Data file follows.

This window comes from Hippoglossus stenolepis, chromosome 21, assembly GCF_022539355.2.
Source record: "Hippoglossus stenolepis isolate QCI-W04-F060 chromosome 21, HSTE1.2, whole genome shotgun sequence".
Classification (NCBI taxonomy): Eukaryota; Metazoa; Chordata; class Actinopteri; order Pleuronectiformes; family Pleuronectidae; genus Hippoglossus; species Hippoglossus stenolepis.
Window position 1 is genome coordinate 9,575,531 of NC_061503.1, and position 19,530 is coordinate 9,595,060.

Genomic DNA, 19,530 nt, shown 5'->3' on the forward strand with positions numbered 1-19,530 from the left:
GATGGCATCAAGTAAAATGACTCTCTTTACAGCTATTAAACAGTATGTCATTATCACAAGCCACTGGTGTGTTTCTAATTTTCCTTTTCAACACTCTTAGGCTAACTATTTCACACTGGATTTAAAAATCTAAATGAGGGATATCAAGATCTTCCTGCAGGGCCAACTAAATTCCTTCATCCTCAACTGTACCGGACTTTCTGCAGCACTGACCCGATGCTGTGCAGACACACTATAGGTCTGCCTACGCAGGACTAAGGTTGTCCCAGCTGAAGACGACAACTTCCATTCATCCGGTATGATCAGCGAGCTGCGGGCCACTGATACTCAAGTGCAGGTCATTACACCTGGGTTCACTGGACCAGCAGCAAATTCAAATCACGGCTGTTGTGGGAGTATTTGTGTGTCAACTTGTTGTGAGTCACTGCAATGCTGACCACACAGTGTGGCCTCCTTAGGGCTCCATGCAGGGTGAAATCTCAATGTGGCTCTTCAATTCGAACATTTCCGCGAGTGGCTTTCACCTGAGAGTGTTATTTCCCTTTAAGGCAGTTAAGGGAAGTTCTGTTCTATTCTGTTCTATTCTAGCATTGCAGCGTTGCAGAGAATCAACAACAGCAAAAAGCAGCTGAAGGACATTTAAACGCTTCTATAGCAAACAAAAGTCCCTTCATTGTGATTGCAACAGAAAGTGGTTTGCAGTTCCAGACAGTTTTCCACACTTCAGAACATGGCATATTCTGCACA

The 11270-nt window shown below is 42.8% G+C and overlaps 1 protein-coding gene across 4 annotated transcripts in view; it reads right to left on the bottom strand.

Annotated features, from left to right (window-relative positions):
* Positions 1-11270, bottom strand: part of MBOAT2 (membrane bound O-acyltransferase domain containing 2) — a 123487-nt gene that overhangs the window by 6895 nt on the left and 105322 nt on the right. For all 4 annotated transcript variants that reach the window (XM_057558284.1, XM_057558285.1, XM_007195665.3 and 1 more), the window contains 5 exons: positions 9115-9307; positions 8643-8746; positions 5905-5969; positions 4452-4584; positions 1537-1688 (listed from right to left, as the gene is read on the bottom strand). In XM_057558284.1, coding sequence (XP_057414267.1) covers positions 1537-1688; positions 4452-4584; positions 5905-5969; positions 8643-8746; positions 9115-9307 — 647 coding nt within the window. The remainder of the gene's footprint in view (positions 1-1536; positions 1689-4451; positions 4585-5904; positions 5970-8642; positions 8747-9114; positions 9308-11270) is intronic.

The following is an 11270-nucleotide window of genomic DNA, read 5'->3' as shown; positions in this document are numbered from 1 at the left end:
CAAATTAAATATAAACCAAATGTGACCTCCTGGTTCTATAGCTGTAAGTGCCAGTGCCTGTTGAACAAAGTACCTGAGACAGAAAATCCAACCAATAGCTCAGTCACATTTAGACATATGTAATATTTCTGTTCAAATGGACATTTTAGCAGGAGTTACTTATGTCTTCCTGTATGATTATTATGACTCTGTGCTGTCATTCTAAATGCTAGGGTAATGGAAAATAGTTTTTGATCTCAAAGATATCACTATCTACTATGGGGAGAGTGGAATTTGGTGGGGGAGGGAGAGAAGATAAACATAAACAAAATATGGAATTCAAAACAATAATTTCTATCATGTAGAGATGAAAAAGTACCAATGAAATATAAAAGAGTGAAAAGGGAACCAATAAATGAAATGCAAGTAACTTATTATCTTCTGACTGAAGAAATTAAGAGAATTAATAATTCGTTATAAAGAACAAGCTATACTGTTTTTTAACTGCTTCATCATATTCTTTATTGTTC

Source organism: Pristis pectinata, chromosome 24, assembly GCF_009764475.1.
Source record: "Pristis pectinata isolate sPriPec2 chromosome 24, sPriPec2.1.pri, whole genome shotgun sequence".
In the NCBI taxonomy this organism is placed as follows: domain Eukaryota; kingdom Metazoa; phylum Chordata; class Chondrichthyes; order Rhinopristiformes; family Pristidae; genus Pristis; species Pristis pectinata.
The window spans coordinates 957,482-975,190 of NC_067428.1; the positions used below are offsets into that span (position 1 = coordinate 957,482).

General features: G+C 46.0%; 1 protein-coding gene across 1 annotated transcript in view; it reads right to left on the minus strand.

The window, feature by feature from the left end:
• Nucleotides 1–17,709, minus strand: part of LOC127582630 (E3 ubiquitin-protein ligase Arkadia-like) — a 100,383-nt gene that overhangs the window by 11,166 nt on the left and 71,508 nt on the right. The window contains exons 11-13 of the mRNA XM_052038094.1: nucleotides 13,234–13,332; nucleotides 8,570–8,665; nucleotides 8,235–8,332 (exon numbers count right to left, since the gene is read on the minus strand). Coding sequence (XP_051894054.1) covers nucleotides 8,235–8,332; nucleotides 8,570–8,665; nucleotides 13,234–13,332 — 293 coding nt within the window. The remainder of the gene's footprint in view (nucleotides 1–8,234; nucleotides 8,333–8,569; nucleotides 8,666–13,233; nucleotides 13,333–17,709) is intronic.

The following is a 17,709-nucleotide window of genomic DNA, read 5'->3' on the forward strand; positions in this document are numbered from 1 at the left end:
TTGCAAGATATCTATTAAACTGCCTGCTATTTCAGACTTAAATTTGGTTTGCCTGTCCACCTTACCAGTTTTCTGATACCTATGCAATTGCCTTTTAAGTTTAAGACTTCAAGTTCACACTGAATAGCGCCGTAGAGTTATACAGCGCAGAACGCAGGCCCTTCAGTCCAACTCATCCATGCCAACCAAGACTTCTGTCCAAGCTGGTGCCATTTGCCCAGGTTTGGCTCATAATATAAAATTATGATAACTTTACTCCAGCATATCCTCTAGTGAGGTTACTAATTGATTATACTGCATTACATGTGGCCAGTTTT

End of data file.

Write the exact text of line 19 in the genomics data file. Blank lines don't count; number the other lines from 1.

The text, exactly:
The following is a 17,709-nucleotide window of genomic DNA, read 5'->3' on the forward strand; positions in this document are numbered from 1 at the left end: